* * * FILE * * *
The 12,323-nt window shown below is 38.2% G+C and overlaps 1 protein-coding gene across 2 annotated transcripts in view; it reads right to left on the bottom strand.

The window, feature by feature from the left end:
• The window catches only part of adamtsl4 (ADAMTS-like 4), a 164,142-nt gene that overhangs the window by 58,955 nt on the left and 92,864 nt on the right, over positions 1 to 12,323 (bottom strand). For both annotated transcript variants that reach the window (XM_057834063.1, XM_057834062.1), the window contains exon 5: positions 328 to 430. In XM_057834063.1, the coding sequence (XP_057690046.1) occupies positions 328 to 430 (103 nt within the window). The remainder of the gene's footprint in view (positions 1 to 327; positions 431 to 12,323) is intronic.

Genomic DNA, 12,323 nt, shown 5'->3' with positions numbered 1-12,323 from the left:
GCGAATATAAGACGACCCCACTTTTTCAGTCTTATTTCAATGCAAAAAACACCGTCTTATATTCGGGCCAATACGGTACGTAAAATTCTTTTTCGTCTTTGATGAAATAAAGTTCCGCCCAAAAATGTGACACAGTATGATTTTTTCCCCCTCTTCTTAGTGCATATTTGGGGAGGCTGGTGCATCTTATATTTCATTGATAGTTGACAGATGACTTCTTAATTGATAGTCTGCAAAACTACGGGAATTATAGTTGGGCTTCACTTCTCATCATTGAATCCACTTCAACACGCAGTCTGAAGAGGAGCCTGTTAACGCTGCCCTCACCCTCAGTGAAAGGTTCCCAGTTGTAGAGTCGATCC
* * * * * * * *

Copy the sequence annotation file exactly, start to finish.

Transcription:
The 12,323-nt window shown below is 38.2% G+C and overlaps 1 protein-coding gene across 2 annotated transcripts in view; it reads right to left on the bottom strand.

The window, feature by feature from the left end:
• The window catches only part of adamtsl4 (ADAMTS-like 4), a 164,142-nt gene that overhangs the window by 58,955 nt on the left and 92,864 nt on the right, over positions 1 to 12,323 (bottom strand). For both annotated transcript variants that reach the window (XM_057834063.1, XM_057834062.1), the window contains exon 5: positions 328 to 430. In XM_057834063.1, the coding sequence (XP_057690046.1) occupies positions 328 to 430 (103 nt within the window). The remainder of the gene's footprint in view (positions 1 to 327; positions 431 to 12,323) is intronic.

Genomic DNA, 12,323 nt, shown 5'->3' with positions numbered 1-12,323 from the left:
GCGAATATAAGACGACCCCACTTTTTCAGTCTTATTTCAATGCAAAAAACACCGTCTTATATTCGGGCCAATACGGTACGTAAAATTCTTTTTCGTCTTTGATGAAATAAAGTTCCGCCCAAAAATGTGACACAGTATGATTTTTTCCCCCTCTTCTTAGTGCATATTTGGGGAGGCTGGTGCATCTTATATTTCATTGATAGTTGACAGATGACTTCTTAATTGATAGTCTGCAAAACTACGGGAATTATAGTTGGGCTTCACTTCTCATCATTGAATCCACTTCAACACGCAGTCTGAAGAGGAGCCTGTTAACGCTGCCCTCACCCTCAGTGAAAGGTTCCCAGTTGTAGAGTCGATCC